En esta imagen repleta de galaxias muestra las capas simétricas similares a la de una cebolla de la galaxia NGC 3923, captada por la Cámara de Energía Oscura del Departamento de Energía de EE.UU (DOE) montada en el Telescopio de 4 metros Víctor M. Blanco de la Fundación Nacional de Ciencias (NSF) en el Observatorio Interamericano Cerro Tololo en Chile, un Programa de NOIRLab de NSF.
The symmetrical, onion-like layers of shell galaxy NGC 3923 are showcased in this galaxy-rich image taken by the US Department of Energy’s (DOE) Dark Energy Camera mounted on the National Science Foundation’s (NSF) Víctor M. Blanco 4-meter Telescope at Cerro Tololo Inter-American Observatory in Chile, a Program of NSF’s NOIRLab.
A University of Minnesota Twin Cities-led team used a first-of-its-kind technique to measure the expansion rate of the Universe, providing insight that could help more accurately determine the Universe’s age and help physicists and astronomers better understand the cosmos.
Using first-of-their-kind observations from the James Webb Space Telescope, a University of Minnesota Twin Cities-led team looked more than 13 billion years into the past to discover a unique, minuscule galaxy that could help astronomers learn more about galaxies that were present shortly after the Big Bang.
A team of astronomers has discovered one of the biggest black holes ever found, taking advantage of a phenomenon called gravitational lensing.
Rachel Mandelbaum prepares to measure weak gravitational lensing, the tiny deflections of light from distant galaxies due to the gravitational influence of dark matter and visible matter that the light rays pass by on their way to Earth. Those measurements can help answer fundamental questions.
Light from a star that exploded over 11 billion years ago was captured by Hubble Space Telescope not just as one postcard from the remote past but three messages that chronicle the fading fireball over a period of one week.
An international research team led by the University of Minnesota Twin Cities has measured the size of a star dating back more than 11 billion years ago using images that show the evolution of the star exploding and cooling. The research could help scientists learn more about the early Universe.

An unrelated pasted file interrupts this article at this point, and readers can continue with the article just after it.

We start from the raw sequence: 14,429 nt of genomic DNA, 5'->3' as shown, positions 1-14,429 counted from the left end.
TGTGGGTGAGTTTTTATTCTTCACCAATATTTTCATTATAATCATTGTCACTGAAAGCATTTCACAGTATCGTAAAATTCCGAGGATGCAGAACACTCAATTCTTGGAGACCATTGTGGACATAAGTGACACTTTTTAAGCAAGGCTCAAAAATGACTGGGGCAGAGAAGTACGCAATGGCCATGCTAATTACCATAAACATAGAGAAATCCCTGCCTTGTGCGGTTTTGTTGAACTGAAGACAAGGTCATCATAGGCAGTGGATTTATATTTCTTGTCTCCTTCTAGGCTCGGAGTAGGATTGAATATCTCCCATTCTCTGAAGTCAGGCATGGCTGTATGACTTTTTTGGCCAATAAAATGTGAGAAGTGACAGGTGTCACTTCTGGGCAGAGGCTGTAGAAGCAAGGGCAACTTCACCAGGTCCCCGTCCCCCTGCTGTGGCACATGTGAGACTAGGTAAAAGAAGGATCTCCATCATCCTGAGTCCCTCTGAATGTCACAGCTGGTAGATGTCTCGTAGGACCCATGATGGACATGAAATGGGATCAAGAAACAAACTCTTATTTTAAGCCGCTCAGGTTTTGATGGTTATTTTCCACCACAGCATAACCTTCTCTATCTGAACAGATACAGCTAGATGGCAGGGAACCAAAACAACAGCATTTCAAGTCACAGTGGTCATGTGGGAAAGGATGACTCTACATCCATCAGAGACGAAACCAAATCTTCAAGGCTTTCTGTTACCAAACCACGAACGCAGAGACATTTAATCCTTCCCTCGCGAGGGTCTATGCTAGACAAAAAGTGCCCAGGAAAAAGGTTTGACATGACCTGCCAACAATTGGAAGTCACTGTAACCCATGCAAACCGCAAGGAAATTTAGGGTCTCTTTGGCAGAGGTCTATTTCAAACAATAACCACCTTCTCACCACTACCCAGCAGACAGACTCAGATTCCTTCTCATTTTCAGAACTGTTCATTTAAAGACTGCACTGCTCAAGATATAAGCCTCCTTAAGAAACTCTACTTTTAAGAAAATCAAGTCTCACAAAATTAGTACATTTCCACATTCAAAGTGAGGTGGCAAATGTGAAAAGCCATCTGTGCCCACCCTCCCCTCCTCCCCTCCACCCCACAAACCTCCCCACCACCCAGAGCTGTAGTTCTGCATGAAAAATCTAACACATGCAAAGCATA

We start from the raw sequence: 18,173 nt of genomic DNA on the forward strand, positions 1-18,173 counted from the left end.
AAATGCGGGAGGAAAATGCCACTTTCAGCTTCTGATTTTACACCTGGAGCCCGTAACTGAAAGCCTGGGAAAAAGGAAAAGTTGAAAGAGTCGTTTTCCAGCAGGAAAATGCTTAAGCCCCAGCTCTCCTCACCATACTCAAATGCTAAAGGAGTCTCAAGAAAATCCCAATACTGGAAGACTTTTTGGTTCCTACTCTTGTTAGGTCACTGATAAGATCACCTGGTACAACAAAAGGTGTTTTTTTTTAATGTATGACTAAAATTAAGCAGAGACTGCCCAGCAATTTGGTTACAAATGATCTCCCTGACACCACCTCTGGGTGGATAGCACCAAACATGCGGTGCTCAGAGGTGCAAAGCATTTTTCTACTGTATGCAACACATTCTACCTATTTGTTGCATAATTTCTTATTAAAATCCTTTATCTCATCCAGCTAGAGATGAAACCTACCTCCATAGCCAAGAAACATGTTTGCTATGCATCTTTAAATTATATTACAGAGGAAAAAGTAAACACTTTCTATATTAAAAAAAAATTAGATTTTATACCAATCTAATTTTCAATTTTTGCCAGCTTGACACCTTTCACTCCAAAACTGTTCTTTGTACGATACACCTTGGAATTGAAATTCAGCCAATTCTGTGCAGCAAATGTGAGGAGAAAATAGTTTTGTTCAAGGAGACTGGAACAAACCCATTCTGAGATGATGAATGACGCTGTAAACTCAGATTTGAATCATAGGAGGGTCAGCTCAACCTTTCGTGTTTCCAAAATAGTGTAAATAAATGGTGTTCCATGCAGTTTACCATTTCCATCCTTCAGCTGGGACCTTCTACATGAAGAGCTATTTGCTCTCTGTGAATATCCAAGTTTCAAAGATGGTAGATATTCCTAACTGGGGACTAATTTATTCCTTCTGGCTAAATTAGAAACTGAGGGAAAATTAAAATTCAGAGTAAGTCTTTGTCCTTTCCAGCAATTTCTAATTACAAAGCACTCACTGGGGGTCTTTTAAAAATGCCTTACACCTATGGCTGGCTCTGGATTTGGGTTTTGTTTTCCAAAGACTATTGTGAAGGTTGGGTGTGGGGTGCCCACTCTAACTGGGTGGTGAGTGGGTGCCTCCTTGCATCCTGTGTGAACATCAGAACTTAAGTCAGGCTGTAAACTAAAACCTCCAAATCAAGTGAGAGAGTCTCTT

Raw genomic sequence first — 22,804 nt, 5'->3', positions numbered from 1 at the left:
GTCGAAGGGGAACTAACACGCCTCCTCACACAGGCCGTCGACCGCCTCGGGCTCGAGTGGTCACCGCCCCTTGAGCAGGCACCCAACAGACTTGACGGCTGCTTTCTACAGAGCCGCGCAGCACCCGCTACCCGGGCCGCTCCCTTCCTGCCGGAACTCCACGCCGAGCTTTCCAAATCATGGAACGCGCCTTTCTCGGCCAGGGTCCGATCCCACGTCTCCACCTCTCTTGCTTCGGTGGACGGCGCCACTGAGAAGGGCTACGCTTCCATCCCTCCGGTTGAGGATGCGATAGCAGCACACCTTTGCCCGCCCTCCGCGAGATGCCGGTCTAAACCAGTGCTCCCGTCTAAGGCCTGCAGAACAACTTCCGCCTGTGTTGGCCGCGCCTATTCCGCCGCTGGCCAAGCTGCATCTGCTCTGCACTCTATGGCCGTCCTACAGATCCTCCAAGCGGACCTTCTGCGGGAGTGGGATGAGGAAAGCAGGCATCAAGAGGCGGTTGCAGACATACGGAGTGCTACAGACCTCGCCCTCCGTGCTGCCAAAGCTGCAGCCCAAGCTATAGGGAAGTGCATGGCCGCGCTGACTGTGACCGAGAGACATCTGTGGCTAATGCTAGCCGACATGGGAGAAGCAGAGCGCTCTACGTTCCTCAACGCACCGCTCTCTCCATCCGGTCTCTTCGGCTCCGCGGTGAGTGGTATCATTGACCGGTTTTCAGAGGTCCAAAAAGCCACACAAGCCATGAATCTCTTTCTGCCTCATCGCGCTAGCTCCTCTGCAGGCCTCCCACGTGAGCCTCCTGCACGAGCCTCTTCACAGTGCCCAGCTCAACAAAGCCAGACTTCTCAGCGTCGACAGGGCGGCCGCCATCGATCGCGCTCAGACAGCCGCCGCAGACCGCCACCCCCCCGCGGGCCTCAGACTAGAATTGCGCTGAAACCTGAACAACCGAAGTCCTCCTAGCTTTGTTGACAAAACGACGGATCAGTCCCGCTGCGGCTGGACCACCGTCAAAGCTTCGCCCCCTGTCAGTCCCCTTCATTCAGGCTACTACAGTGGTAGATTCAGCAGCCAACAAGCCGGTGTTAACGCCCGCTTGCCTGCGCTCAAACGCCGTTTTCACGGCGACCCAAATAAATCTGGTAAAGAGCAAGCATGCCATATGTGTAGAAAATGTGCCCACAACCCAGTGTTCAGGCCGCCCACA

A flurry of bright white galaxies is stirring up this scene – captured in high resolution by NASA’s James Webb Space Telescope. Known as galaxy cluster SMACS 0723, the group of galaxies is also bending and warping the light from more distant galaxies behind them, stretching and repeating their appearances. Webb’s near- and mid-infrared imaging – and highly detailed data known as spectra – will allow future researchers to finely catalog the precise compositions of galaxies in the early universe, which may ultimately reshape our understanding of how galaxies changed and evolved over billions of years.
In this image, a remote galaxy is greatly magnified and distorted by the effects of gravitationally warped space. After its public release, astronomers used the picture to measure the galaxy’s distance of 9.4 billion light-years. This places the galaxy at the peak epoch of star formation in cosmic evolution.
Fast and furious—that’s how six massive galaxies in the early universe lived before they literally ran out of gas, shut down star formation, and died. These images are composites from Hubble and ALMA.
Hubble astronomers are predicting that the fading light from a distant supernova will be rebroadcast in 16 years. This future appearance will be the fourth known view of the same exploded star, dubbed Supernova Requiem.
Using a special “magnifying glass,” astronomers have zoomed into black holes that otherwise would be too faint to detect.
These news briefs cover topics including gut microbes, tsetse flies in 3D, an energy use framework for heating and cooling, and new gravitational lensing candidates.
Astronomers using Hubble and the VLT have found that something may be missing from the theories of how dark matter behaves. This missing ingredient may explain why they have uncovered an unexpected discrepancy between observations of the dark matter concentrations in a sample of massive galaxy clusters and theoretical computer simulations of how dark matter should be distributed in clusters. The new findings indicate that small-scale concentrations of dark matter produce lensing effects that are 10 times stronger than expected.
Like crystal balls for the universe’s deeper mysteries, galaxies and other massive space objects can serve as lenses to more distant objects and phenomena along the same path, bending light in revelatory ways. Gravitational lensing was first theorized by Albert…
Using Hubble and a new observing technique, astronomers have uncovered the smallest clumps of dark matter ever detected. Dark matter is an invisible
substance that makes up most of the universe’s mass and forms the scaffolding upon which galaxies are built.